Important Facts You Should Know

Anyone can learn CPR – and everyone should! Sadly, 70 percent of Americans may feel helpless to act during a cardiac emergency because they either do not know how to administer CPR or their training has significantly lapsed. This alarming statistic could hit close to home, because home is exactly where 88 percent of cardiac arrests occur. Put very simply: The life you save with CPR is mostly likely to be someone you love.

WHY LEARN CPR?
Cardiac arrests are more common than you think, and they can happen to anyone at any time.

  • Nearly 383,000 out-of-hospital sudden cardiac arrests occur annually, and 88 percent of cardiac arrests occur at home.
  • Many victims appear healthy with no known heart disease or other risk factors.
  • Sudden cardiac arrest is not the same as a heart attack.
    • Sudden cardiac arrest occurs when electrical impulses in the heart become rapid or chaotic, which causes the heart to suddenly stop beating.
    • A heart attack occurs when the blood supply to part of the heart muscle is blocked. A heart attack may cause cardiac arrest.

WHO CAN YOU SAVE WITH CPR?
The life you save with CPR is mostly likely to be a loved one.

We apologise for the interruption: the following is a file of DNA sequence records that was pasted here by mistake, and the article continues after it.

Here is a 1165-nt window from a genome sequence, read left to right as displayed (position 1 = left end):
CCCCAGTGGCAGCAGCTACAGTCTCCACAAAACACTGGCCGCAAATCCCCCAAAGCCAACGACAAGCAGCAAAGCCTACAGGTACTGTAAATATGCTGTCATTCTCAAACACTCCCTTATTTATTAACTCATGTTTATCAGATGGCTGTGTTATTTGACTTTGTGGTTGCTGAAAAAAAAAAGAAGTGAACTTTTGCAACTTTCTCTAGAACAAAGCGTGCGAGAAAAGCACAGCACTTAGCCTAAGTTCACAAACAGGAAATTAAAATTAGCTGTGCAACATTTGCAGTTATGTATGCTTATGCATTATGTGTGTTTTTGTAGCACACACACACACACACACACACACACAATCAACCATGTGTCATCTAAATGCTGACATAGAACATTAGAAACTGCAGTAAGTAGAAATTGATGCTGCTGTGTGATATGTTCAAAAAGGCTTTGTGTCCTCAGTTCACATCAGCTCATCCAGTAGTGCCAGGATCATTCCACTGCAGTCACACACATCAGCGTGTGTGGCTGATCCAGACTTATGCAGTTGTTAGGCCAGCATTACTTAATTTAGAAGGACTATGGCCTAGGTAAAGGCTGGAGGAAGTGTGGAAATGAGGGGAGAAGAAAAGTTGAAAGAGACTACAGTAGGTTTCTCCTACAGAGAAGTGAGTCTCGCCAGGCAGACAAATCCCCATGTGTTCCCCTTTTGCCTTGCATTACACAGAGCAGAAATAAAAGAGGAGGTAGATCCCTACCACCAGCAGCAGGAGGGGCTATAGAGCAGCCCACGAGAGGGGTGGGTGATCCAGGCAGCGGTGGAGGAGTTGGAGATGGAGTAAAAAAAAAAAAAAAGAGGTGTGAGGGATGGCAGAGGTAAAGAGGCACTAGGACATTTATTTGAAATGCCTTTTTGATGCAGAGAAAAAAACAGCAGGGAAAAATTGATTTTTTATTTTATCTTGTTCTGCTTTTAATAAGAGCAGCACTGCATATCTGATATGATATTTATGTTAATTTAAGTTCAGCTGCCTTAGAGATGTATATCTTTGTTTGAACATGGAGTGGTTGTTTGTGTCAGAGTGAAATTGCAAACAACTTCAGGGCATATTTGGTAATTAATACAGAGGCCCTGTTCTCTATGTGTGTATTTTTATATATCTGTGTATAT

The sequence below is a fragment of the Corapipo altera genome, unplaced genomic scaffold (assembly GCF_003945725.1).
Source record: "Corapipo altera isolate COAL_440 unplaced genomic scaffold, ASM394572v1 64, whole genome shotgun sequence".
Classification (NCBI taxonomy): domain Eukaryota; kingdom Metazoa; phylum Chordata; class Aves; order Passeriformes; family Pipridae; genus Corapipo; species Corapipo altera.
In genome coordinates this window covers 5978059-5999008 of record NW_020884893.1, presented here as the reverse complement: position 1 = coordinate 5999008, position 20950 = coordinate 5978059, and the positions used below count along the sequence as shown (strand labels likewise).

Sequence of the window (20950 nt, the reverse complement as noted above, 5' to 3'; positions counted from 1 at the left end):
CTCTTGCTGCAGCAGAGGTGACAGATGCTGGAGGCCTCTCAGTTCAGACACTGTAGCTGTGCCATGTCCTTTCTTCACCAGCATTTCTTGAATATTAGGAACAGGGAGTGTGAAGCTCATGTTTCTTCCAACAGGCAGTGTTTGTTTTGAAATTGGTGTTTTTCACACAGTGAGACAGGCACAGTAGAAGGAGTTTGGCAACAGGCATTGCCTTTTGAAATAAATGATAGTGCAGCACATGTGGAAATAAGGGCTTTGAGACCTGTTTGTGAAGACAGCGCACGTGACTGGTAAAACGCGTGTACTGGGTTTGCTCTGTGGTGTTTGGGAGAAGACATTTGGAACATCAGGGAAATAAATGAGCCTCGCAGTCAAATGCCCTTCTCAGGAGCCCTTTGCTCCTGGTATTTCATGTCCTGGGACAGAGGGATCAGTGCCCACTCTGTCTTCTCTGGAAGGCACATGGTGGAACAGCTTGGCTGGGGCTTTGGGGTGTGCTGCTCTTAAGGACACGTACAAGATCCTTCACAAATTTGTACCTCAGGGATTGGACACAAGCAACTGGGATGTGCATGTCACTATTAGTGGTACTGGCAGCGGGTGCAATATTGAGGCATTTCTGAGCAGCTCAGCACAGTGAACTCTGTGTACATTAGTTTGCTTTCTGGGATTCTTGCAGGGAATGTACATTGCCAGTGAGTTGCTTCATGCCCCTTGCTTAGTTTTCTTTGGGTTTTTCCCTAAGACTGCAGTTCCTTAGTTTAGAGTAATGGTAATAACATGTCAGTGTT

• Four out of five cardiac arrests happen at home.
  • Statistically speaking, if called on to administer CPR in an emergency, the life you save is likely to be someone at home: a child, a spouse, a parent or a friend.
  • African-Americans are almost twice as likely to experience cardiac arrest at home, work or in another public location than Caucasians, and their survival rates are twice as poor as for Caucasians.
  • A typical SCA victim is a man 60-65 years old or a woman 65-70 years old, but it can happen to people of any age.

WHY TAKE ACTION?

  • Failure to act in a cardiac emergency can lead to unnecessary deaths.
  • Effective bystander CPR provided immediately after sudden cardiac arrest can double or triple a victim’s chance of survival, but only 32 percent of cardiac arrest victims get CPR from a bystander.
  • Sadly, less than eight percent of people who suffer cardiac arrest outside the hospital survive.
  • Brain death from lack of oxygen usually begins in 4 minutes and is usually complete in less than 10 minutes.
  • CardioPulmonary Resuscitation (CPR) supplies a limited amount of oxygen to the brain, delaying the death of cells.
  • Immediately providing CPR can double a person’s chance of survival, and the sooner CPR is started, the greater the chance of survival.
  • CPR saves lives and as more people become trained and AEDs become more common, more lives can be saved

 

http://www.heart.org/HEARTORG/CPRAndECC/WhatisCPR/CPRFactsandStats/CPR-Statistics_UCM_307542_Article.jsp

These facts are taken from the article entitled CPR Statistics